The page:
A rope bed is a type of platform bed in which the mattress is supported by a lattice of rope,
rather than wooden slats. These kinds of beds have been around for a long time and became popular beginning in the 16th century. Colonial Americans were very familiar with the concept and rope beds were often found in New England homes in the 18th and 19th centuries. You can see Cora Wing’s rope bed in the Ft. House.
These beds use ropes like we might use a box spring with our mattress. Ropes are woven across the bed frame in a crisscross pattern. Some frames have pegs to wind the ropes around and others have slots to put them through. After the ropes were attached to the frame a mattress was placed upon them. At this point a bed wrench was used to tighten the ropes as much or little as the sleeper preferred.
The ropes provided a “springy” platform to make the mattress more comfortable. In addition, it allowed better air circulation. In winter, a layer of straw or other padding was placed on the ropes to provide insulation from the cold. The mattress went on top of that. Much better than sleeping on a cold floor! One person recently described the experience of sleeping on a rope bed being much like sleeping on an air mattress. Very comfortable when she went to sleep, but all the air leaked out (ropes sagged) when she woke up.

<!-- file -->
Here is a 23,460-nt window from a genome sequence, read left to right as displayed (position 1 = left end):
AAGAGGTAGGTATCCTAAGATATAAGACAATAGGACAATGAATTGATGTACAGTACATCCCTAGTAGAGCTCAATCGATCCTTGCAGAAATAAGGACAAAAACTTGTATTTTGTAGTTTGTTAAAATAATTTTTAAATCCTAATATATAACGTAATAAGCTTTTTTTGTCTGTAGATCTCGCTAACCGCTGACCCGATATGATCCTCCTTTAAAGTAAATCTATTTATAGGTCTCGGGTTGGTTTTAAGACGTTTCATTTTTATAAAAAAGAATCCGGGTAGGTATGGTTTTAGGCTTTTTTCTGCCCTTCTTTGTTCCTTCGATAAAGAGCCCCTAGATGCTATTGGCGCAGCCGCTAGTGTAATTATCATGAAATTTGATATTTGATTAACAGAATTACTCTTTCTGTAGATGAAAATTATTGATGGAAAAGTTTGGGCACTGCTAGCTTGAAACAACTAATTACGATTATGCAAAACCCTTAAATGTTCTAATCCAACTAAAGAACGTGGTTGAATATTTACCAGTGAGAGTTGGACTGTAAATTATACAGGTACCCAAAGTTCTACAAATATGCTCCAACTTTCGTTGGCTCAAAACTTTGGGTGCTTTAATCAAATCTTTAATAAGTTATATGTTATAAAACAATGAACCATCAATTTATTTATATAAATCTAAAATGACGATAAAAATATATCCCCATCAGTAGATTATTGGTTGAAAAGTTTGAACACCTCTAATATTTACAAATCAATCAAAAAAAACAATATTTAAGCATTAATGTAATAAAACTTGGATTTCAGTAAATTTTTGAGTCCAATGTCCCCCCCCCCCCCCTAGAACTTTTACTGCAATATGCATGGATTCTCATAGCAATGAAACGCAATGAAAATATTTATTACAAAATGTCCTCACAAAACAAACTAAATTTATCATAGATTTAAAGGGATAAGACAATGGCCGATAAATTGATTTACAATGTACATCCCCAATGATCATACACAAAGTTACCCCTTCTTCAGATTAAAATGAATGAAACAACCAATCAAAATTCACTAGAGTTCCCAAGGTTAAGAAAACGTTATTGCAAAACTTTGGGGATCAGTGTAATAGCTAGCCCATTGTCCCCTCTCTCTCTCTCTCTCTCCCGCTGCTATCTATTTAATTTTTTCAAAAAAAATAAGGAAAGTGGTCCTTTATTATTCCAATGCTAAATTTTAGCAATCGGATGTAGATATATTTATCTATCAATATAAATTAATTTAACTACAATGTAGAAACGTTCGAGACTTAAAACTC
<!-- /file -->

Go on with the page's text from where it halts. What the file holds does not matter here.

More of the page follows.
Rope beds fell out of favor in the mid-19th century upon the invention of the box spring.
Many attribute the saying “Sleep tight, don’t let the bed bugs bite” to the rope bed. “Sleep tight” would mean the ropes were tight and the sleeper would be comfortable. There is some controversy over this, as some suggest the saying was not used until the twentieth century.
And now we have the finished product. Cora Wing was the last inhabitant of the Fort House. She sold her home to the Wing Family of America in 1942. Her bedroom in the Fort House includes a freshly tightened rope bed (left).